The exterior wall of the mall features a giant naked-eye 3D screen, providing an immersive, realistic 3D experience. Inside the stores, holographic projections, VR equipment, intelligent robots, virtual live streaming rooms, transparent circuit rooms, and other high-tech installations and facilities were equipped, bringing a refreshing experience.
To improve efficiency and reduce costs through digital transformation is also an important consideration for smart mall construction.
At Raffles City, a shopping mall in southwest China’s Chongqing municipality, the implementation of intelligent operation and maintenance systems such as intelligent power control, environmental monitoring, and energy management monitoring has greatly reduced the mall’s management costs and improved efficiency.
“The intelligent control of air conditioning and lighting saves about 30 percent of energy consumption,” said an executive of the mall.
The mall has also built passenger flow analysis and membership management systems. By profiling and categorizing consumer behaviors, it has achieved digitalized management and services for hundreds of thousands of members.
The essence of smart mall construction is elevating consumer experiences through service optimization. Surveys show that many malls have provided consumers with various digital services by utilizing marketing tools like mini-programs and apps.
For instance, the Yu Garden in east China’s Shanghai has launched a mini-program, which allows one-click access to comprehensive services including navigation, information, interaction, and marketing. Since the mini-program was launched, it has integrated dozens of cultural and tourism sites and consumption scenarios, giving citizens and tourists better experiences.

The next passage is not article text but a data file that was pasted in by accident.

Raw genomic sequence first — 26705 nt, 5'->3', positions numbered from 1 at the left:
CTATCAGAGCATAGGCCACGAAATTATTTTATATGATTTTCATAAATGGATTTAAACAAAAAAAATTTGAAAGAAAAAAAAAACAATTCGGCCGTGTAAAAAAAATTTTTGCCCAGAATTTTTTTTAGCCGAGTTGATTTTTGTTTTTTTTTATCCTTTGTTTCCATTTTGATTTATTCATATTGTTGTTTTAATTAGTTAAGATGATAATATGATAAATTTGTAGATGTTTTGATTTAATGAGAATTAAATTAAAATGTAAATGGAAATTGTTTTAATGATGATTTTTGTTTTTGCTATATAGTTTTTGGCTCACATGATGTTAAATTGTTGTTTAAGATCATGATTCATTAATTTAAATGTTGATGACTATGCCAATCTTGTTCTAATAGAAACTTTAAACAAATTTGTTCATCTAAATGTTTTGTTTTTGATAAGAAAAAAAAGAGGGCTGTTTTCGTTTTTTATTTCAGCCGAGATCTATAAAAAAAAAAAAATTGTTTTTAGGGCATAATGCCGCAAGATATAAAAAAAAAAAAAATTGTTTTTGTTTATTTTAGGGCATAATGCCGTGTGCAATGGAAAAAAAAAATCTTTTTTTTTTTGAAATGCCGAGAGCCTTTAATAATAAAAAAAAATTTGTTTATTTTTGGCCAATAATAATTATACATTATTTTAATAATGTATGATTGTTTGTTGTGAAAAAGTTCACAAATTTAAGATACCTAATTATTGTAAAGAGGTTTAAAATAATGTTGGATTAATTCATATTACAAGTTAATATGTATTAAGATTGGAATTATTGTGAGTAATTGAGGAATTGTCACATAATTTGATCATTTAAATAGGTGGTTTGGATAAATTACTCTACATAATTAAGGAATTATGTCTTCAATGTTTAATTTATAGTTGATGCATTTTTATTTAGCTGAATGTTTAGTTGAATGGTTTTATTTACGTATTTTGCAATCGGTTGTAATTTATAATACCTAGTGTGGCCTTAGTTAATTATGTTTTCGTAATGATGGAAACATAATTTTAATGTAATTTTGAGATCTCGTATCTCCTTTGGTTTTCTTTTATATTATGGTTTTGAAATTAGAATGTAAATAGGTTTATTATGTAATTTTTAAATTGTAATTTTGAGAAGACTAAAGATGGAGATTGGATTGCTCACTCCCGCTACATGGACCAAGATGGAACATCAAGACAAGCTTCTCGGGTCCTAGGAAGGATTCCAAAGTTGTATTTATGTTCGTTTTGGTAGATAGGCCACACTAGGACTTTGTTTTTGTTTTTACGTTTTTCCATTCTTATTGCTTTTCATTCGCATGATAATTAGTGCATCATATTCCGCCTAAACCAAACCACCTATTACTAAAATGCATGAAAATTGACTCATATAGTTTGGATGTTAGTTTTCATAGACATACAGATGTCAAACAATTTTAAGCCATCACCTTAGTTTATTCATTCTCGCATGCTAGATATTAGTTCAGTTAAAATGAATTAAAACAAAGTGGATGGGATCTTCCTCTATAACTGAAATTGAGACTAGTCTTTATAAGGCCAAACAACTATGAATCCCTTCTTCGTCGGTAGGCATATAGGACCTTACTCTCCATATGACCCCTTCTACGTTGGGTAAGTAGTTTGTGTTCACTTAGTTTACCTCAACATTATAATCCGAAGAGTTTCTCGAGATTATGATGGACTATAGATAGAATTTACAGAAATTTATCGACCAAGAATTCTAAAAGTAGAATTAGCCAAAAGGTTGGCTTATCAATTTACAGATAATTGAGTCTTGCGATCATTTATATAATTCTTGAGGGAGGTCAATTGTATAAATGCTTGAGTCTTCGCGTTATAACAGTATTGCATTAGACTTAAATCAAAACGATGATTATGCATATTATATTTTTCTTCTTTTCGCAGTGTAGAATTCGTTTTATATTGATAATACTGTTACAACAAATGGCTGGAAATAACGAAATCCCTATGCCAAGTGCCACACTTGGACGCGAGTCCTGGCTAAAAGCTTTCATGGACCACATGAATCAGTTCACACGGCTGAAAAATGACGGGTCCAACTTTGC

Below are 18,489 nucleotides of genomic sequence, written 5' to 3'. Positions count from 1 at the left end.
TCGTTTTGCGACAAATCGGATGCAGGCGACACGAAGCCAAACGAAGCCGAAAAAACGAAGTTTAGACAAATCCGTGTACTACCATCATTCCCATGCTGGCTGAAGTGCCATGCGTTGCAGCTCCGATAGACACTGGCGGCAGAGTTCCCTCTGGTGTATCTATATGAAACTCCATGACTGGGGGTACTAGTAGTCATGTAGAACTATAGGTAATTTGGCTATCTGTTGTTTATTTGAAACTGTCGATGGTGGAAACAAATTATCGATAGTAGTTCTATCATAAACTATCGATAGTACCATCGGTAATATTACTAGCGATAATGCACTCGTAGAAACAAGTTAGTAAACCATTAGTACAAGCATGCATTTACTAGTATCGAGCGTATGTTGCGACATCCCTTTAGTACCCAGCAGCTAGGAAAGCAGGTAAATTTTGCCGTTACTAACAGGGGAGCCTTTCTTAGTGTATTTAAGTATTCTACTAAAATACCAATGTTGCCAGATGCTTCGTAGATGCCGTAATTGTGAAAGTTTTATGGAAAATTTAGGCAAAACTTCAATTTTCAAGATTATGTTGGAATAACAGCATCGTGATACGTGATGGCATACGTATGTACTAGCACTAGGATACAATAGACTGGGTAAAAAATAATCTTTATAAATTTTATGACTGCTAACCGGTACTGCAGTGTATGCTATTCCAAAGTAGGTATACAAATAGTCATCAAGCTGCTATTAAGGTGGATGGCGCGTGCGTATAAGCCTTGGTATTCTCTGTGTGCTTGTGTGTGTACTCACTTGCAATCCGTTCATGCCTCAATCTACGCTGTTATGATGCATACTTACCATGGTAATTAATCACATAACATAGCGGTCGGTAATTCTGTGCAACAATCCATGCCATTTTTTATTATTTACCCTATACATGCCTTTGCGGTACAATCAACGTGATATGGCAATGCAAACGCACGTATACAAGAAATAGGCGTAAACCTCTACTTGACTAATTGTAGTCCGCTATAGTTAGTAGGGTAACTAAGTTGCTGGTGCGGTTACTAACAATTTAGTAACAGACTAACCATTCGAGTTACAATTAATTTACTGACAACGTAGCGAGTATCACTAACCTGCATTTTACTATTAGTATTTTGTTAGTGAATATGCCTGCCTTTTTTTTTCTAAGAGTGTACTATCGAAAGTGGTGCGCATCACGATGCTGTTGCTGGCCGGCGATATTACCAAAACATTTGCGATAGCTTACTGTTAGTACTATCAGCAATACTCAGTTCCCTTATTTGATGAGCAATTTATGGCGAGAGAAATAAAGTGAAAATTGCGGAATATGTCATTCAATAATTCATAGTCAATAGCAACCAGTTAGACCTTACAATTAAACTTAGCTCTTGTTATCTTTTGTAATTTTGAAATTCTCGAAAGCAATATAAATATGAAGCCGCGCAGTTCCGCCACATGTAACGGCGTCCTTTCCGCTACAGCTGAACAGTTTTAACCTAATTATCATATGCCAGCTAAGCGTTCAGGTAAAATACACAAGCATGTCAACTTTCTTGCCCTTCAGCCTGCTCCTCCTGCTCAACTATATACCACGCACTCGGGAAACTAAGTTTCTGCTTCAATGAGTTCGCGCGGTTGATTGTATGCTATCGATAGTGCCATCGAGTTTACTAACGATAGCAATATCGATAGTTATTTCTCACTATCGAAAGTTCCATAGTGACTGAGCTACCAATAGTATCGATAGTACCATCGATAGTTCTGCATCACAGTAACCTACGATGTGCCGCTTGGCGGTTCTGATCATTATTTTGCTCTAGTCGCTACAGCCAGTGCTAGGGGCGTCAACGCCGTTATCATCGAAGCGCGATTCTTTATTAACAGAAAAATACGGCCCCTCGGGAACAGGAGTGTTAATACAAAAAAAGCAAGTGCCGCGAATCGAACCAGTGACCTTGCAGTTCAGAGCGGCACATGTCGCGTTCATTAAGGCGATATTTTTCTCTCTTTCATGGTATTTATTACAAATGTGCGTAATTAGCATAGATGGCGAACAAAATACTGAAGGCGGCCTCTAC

Zhang Jihang, deputy director of the market research department of the Academy of China Council for the Promotion of International Trade, told People’s Daily that the development of brick-and-mortar retail is impacted by various factors such as rising operating costs, structural adjustment of consumer demand, and the rapid growth of online retail.
However, backed by the huge Chinese market, the future of physical stores is still full of hope, he said. He explained that, unlike online shopping, offline shopping at physical stores can satisfy the social demand for shopping, entertainment, leisure, dining and tourism, and the consumers’ instant demand for face-to-face shopping and use of goods.
He believes that by focusing on the increasingly diverse and personalized needs of consumption, shopping malls are sure to inspire new vitality.
“Digital transformation is the primary focus for the evolution of shopping malls,” said Hong Yong, associate researcher with the e-commerce research institute of the Chinese Academy of International Trade and Economic Cooperation.
He further emphasized the need to strengthen the application of new-gen information technologies such as the internet and big data, improve circulation efficiency and service capabilities, and provide consumers with more new supplies.